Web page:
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Matthew Gilbert

Joseph Fiennes as Michael Jackson: Colorblind, or just plain tone-deaf?

From left: Joseph Fiennes and Michael Jackson.AP Photos

The roiling issue of diversity in the mainstream film industry, triggered by a lack of black Oscar contenders, continues to dominate American entertainment news. And now headlines out of England remind us that the problem is entrenched internationally, too.

White actor Joseph Fiennes, best know as William Shakespeare in “Shakespeare in Love,” has been cast to play Michael Jackson in an upcoming made-for-TV movie in the U.K.

Tone deaf much?

In 2016, a white actor is going to play a black superstar, arguably the world’s most famous black entertainer? Jackson did radically alter his appearance over the years, ultimately looking somewhat Caucasian, but he was indeed African-American. Even when he was hacking away at his face with cosmetic surgery and changing the color of his skin, he was black. Would you cast a black woman to play Rachel Dolezal, who is white but identified herself as black?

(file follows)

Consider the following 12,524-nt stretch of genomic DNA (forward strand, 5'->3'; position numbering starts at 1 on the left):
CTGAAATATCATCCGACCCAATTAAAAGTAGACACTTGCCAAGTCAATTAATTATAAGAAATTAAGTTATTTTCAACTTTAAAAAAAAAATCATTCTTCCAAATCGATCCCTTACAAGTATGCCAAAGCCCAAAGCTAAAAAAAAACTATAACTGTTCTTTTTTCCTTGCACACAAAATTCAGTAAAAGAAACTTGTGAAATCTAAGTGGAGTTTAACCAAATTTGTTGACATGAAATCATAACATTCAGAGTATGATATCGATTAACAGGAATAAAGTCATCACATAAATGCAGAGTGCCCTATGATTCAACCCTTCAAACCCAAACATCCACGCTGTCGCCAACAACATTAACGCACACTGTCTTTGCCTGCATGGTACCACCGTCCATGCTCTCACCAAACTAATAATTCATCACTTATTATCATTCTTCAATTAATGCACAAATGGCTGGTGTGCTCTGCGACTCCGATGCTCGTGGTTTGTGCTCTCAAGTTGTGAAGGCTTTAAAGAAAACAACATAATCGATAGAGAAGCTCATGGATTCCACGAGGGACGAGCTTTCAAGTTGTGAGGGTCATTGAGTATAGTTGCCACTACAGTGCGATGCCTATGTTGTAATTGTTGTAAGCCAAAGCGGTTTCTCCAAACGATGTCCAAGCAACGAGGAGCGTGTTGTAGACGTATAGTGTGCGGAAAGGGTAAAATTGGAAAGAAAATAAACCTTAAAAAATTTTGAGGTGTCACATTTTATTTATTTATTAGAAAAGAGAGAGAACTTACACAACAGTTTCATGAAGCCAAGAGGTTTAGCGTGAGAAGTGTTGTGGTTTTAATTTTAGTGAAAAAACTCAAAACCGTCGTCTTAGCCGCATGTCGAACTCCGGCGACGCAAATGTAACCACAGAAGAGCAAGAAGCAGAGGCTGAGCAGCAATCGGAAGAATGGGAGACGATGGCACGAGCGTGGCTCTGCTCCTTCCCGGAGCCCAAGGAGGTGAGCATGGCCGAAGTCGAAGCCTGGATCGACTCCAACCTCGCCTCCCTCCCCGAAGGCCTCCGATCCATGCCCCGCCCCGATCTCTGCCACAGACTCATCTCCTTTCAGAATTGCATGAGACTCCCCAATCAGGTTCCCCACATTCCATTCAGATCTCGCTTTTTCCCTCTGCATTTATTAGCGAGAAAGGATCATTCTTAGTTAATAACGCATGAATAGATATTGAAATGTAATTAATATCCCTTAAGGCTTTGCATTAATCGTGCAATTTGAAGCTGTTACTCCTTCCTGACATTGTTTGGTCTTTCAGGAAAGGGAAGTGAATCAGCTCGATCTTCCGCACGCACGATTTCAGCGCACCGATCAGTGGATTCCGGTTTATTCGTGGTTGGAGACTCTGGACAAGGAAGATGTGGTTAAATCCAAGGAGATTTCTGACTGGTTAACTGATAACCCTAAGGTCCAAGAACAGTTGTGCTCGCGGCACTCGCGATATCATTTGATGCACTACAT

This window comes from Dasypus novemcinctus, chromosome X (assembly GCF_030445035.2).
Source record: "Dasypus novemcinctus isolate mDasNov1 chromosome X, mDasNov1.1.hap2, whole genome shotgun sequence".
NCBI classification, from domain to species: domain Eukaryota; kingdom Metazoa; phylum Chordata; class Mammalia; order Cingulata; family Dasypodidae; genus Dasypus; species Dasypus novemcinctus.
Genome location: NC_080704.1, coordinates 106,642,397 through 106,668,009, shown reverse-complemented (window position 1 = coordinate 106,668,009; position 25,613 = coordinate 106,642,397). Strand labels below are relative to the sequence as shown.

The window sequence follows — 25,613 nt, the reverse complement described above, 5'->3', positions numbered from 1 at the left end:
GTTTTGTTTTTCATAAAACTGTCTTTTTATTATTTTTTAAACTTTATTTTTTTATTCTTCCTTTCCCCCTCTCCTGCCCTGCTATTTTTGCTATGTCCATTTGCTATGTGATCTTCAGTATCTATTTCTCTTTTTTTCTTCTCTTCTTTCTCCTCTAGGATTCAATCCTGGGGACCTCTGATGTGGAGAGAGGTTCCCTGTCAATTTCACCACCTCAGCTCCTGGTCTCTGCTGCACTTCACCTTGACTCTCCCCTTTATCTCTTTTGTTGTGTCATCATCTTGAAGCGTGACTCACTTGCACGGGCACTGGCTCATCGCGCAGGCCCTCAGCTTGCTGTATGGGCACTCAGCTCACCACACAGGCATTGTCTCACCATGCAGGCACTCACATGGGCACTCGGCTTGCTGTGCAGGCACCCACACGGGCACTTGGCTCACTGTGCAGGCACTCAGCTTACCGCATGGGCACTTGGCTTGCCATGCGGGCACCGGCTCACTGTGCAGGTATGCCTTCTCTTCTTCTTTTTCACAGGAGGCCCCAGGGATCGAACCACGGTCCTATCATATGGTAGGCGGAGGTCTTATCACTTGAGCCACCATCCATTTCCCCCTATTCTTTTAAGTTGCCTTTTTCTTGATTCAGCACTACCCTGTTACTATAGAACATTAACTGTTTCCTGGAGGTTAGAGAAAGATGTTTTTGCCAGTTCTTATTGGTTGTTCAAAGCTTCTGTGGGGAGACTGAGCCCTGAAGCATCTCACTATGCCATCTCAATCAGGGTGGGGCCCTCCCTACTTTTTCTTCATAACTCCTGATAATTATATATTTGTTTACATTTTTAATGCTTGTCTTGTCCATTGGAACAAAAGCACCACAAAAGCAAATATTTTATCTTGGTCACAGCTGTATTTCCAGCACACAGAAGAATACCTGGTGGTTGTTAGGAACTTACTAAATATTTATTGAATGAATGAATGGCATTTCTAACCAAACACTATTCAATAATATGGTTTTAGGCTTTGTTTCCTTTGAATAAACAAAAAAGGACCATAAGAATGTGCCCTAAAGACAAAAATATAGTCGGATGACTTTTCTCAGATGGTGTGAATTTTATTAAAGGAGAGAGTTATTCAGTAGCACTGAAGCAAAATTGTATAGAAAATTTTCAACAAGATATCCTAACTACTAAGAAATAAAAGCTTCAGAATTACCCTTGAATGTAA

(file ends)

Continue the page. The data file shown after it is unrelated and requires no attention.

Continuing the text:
Called “Elizabeth, Michael & Marlon,” the comedy is based on an urban-legendy Vanity Fair story about how, unable to get a flight out of New York on 9/11, Elizabeth Taylor, Marlon Brando, and Jackson began a cross-country car trip. The other casting is right on: Stockard Channing is Taylor, and Brian Cox is Brando, who insists on stopping at KFCs and Burger Kings along the way.

But Fiennes as Michael? The Internet is perplexed. Jackson once sang, “If you’re thinking about my baby / It don’t matter if you’re black or white.” But when it comes to thinking about representation in film, yes, it does matter.

What do you think?

Here’s a sampling of some reaction on Twitter:

Matthew Gilbert can be reached at gilbert@globe.com. Follow him on Twitter @MatthewGilbert.